Most people are familiar with the bay leaf as a culinary herb used to season soups and stews, but it also has a centuries-old reputation as a medicinal herb. The bay leaf's effectiveness in treating many of the conditions it was originally used to treat has not yet been proved, but modern science has found two surprising applications that may have a place in modern medicine.
Bay leaves have been used medicinally for centuries. They were eaten fresh or dried and infused into warm water to be taken internally for a variety of ailments. The resulting infusion was a diuretic, increasing urination to remove excess water from the body, and an emetic, to induce vomiting. Bay leaves also have astringent properties, which could help stop secretions due to infection and help reduce excessive sweating brought on by illness. None of these traditional uses have been backed up by modern science, but current technology has allowed for deeper investigation that has revealed startling results.
Traditional herbalists knew that a bay leaf poultice or wash could help heal wounds, but modern science has discovered just how well it works. A 2006 study in the "BMC Complementary and Alternative Medicine" journal found that rats treated with 200 mg of bay leaf extract per kilogram of body weight experienced accelerated wound closure and healing within 10 days. A 2011 study in the journal "Natural Product Research" discovered why -- bay leaf extract was found to have antimicrobial activity against some of the most common pathogens, including Staphylococcus aureus, Streptococcus pyogenes, Aspergillus fumigatus and Candida albicans.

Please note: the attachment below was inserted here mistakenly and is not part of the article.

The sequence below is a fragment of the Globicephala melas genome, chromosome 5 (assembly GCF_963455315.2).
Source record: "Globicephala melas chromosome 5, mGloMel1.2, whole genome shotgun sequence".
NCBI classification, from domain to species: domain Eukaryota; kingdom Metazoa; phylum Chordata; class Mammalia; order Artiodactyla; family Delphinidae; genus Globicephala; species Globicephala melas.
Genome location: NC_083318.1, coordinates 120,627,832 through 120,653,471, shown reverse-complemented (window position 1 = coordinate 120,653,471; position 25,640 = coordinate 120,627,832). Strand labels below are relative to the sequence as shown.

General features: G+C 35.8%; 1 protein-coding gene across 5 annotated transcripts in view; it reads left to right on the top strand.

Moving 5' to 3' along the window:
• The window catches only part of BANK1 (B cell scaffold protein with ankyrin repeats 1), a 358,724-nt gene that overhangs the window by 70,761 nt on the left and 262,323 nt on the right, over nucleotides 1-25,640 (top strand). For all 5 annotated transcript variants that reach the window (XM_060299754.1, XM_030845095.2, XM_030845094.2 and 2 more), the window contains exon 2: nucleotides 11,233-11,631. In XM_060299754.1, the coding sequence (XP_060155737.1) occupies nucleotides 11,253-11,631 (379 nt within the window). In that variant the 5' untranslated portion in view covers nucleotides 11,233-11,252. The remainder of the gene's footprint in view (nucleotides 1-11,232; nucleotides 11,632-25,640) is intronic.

A 2009 study in the "Journal of Clinical Biochemistry and Nutrition" expanded on previous research into the effects of bay leaves on blood sugar and investigated the effects on humans with Type 2 diabetes. Participants who received 1 g to 3 g of ground bay leaf per day for 30 days experienced a drop in blood glucose, cholesterol and triglycerides. Because diabetes increases your risk of heart disease, the fact that bay leaves not only improved insulin function but simultaneously improved markers for heart disease was an encouraging result. More research is needed, but the results are promising.
There are several types of plants that are called bay leaves, but the only true bay leaf is Laurus nobilis. Leaves from any other plant cannot be said to have the same health benefits, and some can be toxic. According to the Herb Society of America, the Kalmia latifolia is poisonous, even though it is related to and looks similar to the bay leaf. Leaves of the California laurel, or Umbellularia californica are sometimes sold as "California bay leaves," but they can damage the central nervous system and cause respiratory distress when inhaled.
- "BMC Complementary and Alternative Medicine"; Evaluation of Wound Healing Activity of Allamanda cathartica L. and Laurus nobilus L. Extract on Rats; Nayak S, et al.; April 2006
- "Natural Product Research"; Antimicrobial Sesquiterpenoids from Laurus nobilus L.; Fukuyama N, et al.; January 2011
- "Journal of Clinical Biochemistry and Nutrition"; Bay Leaves Improve Glucose and Lipid Profile of People With Type 2 Diabetes; Alam Khan, et al.; January 2009
- Herb Society of America; Bay -- Laurus nobilis (Sweet Bay, Bay Laurel, Bay Leaf); April 1999